Nov 262009

Today is Thanksgiving 2009 and we all have so very much to be thankful for. There are cliche’s like “counting your blessings” and having an “attitude of gratitude.” And those are good things. And there are even better things.

My journey of finding a more vibrant and thriving life is getting beyond the obligations of what I should do and responsibilities of what I have to do. Life is so much more rewarding when life can be what I want to do and what I love to do. And, all the better when this lines up with what the world needs, and translates into how I can better show love and kindness to people around me.

The power of gratitude and giving thanks is more than something nice to do on this annual holiday. It does a body good!

This short list from a beliefnet blog itemizes some of the distinct benefits of a daily dose of gratitude:

  • Increased joy in the simple things in life.
  • Ability to recover quickly from life’s setbacks and disappointments.
  • Improved relationships – people prefer to be around people who are grateful.
  • Greater physical stamina and energy.
  • Increased happiness and acceptance.
  • Stronger, healthier immune system.

It’s more than making a list and counting it twice. It’s seeing my life, the people around me, and the world, with new eyes. To see more than I can see. To give thanks more. To give more.

Be thankful because it’s good for you. Be thankful because it’s good for the people around you. Be thankful because it’s good for the world.

Jun 092009

It all unravels eventually. Whether it’s getting tired of hiding the indiscretion, telling a lie, living a lie. Or, getting caught red-handed.

Another pastor admits an emotional and physical affair. It’s wrong and there are tons of consequences. I think in the information age, with the openness of the Internet, more bad news is known and spreads faster. shattered livesMoral failures have been around before, easier to hide in some sense, though just as devastating. This past weekend, another pastor falls, even more in the public eye because of social media. And the online chatter perculating.

Scott Williams lists 4 Reasons Leaders FAIL, i.e. fake, attitude, integrity, lacking. Geoff Surratt warns pastors of how they’re already toast if they think they aren’t vulnerable. Ron Edmondson adds his thoughts and Todd Rhoades adds his prayer for another fallen servant.

To reiterate, from Why Pastors Fall Into Affairs: “What is it with pastors and affairs? I did a brief search through Google and found all kinds of stories about pastors having affairs with secretaries, the wives of other ministers, and who knows who else. … Curiously, many pastors fall into affairs when their ministries grow. Success has a way of turning on its master. … Of course we’re not big fans of learning from our mistakes. … I know if I started pastoring a church tomorrow I’d say to myself, “Those other guys fell, but not me. I’m going to be fine.”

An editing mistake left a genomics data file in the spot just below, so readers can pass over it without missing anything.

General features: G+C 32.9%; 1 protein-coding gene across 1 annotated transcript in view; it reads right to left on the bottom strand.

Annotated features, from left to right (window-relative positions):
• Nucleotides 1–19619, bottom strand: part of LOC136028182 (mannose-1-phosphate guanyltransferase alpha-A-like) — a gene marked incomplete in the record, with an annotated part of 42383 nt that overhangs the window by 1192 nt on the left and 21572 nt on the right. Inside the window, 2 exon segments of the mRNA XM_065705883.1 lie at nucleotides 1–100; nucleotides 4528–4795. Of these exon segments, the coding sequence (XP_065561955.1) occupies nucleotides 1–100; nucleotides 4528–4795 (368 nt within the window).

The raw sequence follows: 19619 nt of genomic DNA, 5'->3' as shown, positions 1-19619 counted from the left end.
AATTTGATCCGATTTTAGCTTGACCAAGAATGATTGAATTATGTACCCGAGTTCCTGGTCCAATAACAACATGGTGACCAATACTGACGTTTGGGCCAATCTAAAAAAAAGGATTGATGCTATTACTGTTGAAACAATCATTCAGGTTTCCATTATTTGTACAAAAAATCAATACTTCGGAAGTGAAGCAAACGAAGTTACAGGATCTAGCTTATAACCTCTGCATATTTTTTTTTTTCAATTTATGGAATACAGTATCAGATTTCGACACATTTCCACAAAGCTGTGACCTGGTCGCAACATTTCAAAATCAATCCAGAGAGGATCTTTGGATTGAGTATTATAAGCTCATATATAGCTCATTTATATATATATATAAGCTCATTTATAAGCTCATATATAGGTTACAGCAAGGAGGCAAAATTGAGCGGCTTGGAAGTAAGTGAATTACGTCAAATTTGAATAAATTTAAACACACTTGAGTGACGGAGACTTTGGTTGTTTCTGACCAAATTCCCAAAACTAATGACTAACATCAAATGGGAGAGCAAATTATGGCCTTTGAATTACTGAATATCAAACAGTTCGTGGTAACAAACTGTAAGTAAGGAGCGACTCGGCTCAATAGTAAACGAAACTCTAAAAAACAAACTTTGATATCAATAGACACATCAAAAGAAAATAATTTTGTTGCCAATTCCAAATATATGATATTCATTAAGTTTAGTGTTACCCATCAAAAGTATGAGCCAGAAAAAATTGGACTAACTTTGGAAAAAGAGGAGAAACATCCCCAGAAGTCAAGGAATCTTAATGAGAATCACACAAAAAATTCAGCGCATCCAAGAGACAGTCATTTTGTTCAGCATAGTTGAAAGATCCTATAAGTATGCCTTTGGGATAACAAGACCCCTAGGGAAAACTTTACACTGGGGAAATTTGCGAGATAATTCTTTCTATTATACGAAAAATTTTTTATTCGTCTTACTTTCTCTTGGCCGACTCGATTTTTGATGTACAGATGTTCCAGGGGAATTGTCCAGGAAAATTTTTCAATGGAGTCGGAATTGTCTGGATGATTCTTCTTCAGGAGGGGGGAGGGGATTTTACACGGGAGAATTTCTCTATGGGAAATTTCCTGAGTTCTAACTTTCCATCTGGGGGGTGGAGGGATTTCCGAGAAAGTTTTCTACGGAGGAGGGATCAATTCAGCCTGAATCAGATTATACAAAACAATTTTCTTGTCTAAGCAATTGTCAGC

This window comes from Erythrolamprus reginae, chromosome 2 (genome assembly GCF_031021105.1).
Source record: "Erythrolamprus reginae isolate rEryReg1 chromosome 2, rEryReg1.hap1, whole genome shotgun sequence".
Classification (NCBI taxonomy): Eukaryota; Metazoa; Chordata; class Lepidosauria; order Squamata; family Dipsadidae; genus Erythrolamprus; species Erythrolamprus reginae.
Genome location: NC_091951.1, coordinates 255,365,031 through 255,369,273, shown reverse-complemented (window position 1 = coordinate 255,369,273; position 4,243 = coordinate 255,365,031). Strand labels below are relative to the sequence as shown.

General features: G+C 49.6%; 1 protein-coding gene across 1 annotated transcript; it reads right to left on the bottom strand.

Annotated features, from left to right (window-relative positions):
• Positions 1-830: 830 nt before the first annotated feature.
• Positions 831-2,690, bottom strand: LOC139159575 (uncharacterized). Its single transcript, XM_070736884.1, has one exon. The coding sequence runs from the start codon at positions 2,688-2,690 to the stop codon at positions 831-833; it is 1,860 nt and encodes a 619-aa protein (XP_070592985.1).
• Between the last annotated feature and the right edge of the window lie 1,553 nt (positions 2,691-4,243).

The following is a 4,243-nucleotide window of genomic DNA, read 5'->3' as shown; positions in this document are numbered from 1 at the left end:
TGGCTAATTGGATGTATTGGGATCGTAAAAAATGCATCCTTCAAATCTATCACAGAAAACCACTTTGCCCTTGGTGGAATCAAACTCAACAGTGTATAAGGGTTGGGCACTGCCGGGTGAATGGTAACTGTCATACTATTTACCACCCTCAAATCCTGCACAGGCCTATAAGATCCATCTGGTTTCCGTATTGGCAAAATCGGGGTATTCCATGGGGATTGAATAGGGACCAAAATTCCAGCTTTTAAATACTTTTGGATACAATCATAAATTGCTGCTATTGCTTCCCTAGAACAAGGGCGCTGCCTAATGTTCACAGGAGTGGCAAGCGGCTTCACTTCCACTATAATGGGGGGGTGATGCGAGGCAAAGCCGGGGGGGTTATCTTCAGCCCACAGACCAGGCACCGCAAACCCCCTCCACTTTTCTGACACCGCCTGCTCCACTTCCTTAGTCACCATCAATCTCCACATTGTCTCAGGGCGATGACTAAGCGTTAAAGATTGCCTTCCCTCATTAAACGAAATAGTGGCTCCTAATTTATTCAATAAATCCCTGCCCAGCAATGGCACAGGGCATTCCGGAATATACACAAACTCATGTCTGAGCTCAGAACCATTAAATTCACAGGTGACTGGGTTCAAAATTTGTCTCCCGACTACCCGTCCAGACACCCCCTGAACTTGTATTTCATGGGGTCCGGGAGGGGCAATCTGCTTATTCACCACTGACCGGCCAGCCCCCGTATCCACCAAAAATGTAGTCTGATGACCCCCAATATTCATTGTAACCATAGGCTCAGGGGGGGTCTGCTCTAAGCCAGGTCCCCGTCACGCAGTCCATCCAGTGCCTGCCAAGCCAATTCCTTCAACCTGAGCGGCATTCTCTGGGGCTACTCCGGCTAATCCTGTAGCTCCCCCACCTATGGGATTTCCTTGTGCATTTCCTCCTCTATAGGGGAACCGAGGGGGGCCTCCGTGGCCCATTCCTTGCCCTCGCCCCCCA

Pastors know what they’re supposed to do. They teach it and preach it. And the inevitable stresses of ministry will come (or never goes away, in many cases). Pastoring the most stressful job I can think of. Sometimes the church is overly successful. The stresses of marriage and family life will show up too — nobody has a perfectly easy marriage. And there’s always someone of the opposite sex who is more attractive to the average red-blooded male. I’m one, so I know what I’m talking about (tongue in cheek.) Plus there’s the spiritual realm too. Pastors have a red bulls-eye on their back, constantly in the cross-hairs of Satan’s destructive schemes.

My own thinking is that keeping precautions and rules won’t guarantee moral & marital purity. Rules don’t change the heart. From my vantage point, I’m of the opinion that high-capacity leaders tend to be task-oriented, and not as relationally-oriented. Task-orientation is what makes them that much more effective, but it’s also is the achilles’ heel, because there’s going to be the tendency of not spending enough time in close relationships with a few trusted others — especially in transparent vulnerable friendships where they are fully known. If friends knew the struggles and temptations in the heart & soul of a leader, especially in this area of temptation, then a leader doesn’t have to bear it all by himself. It’s true that leadership is lonely at the top, and the higher you go, the lonelier it gets. No one will understand what the leader is going thru. Partly true. Others don’t have to understand, but others can know. At least get a professional counselor to relieve the stress that mere rest and sports will not.
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May 042009

I’ve just finished reading the new bookThe Next Evangelicalism by Soong-Chan Rah titled, The Next Evangelicalism: Freeing the Church from Western Cultural Captivity. Rah reviews the biases in American history that have now been institutionalized not just in mainstream culture, but also unknowingly embedded in evangelical churches and evangelical theologies. (cf. here’s a video of me reading the book’s acknowledgements and introduction)

I consider Rah’s effort to be a great companion to a couple of other books I’ve recently read, The Hidden Power of Electronic Culture: How Media Shapes Faith, the Gospel, and Church (by Shane Hipps, cf. the newer title Flickering Pixels: How Technology Shapes Your Faith has very similar content, I’ve heard) and The Divine Commodity: Discovering a Faith Beyond Consumer Christianity (by Skye Jethani).